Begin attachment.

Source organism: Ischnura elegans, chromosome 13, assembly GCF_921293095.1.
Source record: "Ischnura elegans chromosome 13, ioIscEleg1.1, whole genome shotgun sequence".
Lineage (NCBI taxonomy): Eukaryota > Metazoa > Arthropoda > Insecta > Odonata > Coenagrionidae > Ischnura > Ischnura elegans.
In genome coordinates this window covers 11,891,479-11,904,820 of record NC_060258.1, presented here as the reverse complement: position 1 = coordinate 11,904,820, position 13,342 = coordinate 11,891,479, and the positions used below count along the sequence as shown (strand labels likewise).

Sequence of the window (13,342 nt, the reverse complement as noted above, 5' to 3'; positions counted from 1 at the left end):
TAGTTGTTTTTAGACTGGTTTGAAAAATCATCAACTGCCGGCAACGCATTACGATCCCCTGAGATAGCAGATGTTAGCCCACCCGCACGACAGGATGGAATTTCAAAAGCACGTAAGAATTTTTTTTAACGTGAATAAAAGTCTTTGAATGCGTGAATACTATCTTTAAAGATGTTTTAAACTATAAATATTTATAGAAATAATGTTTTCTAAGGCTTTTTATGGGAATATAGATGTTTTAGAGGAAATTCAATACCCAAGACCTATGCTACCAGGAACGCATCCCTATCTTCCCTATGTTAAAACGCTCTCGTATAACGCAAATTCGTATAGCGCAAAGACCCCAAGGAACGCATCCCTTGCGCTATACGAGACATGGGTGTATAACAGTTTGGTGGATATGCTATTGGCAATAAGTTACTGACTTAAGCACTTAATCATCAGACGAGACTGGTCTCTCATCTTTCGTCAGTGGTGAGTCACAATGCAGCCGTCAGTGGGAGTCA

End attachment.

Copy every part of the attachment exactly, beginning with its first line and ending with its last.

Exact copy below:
Source organism: Ischnura elegans, chromosome 13, assembly GCF_921293095.1.
Source record: "Ischnura elegans chromosome 13, ioIscEleg1.1, whole genome shotgun sequence".
Lineage (NCBI taxonomy): Eukaryota > Metazoa > Arthropoda > Insecta > Odonata > Coenagrionidae > Ischnura > Ischnura elegans.
In genome coordinates this window covers 11,891,479-11,904,820 of record NC_060258.1, presented here as the reverse complement: position 1 = coordinate 11,904,820, position 13,342 = coordinate 11,891,479, and the positions used below count along the sequence as shown (strand labels likewise).

Sequence of the window (13,342 nt, the reverse complement as noted above, 5' to 3'; positions counted from 1 at the left end):
TAGTTGTTTTTAGACTGGTTTGAAAAATCATCAACTGCCGGCAACGCATTACGATCCCCTGAGATAGCAGATGTTAGCCCACCCGCACGACAGGATGGAATTTCAAAAGCACGTAAGAATTTTTTTTAACGTGAATAAAAGTCTTTGAATGCGTGAATACTATCTTTAAAGATGTTTTAAACTATAAATATTTATAGAAATAATGTTTTCTAAGGCTTTTTATGGGAATATAGATGTTTTAGAGGAAATTCAATACCCAAGACCTATGCTACCAGGAACGCATCCCTATCTTCCCTATGTTAAAACGCTCTCGTATAACGCAAATTCGTATAGCGCAAAGACCCCAAGGAACGCATCCCTTGCGCTATACGAGACATGGGTGTATAACAGTTTGGTGGATATGCTATTGGCAATAAGTTACTGACTTAAGCACTTAATCATCAGACGAGACTGGTCTCTCATCTTTCGTCAGTGGTGAGTCACAATGCAGCCGTCAGTGGGAGTCA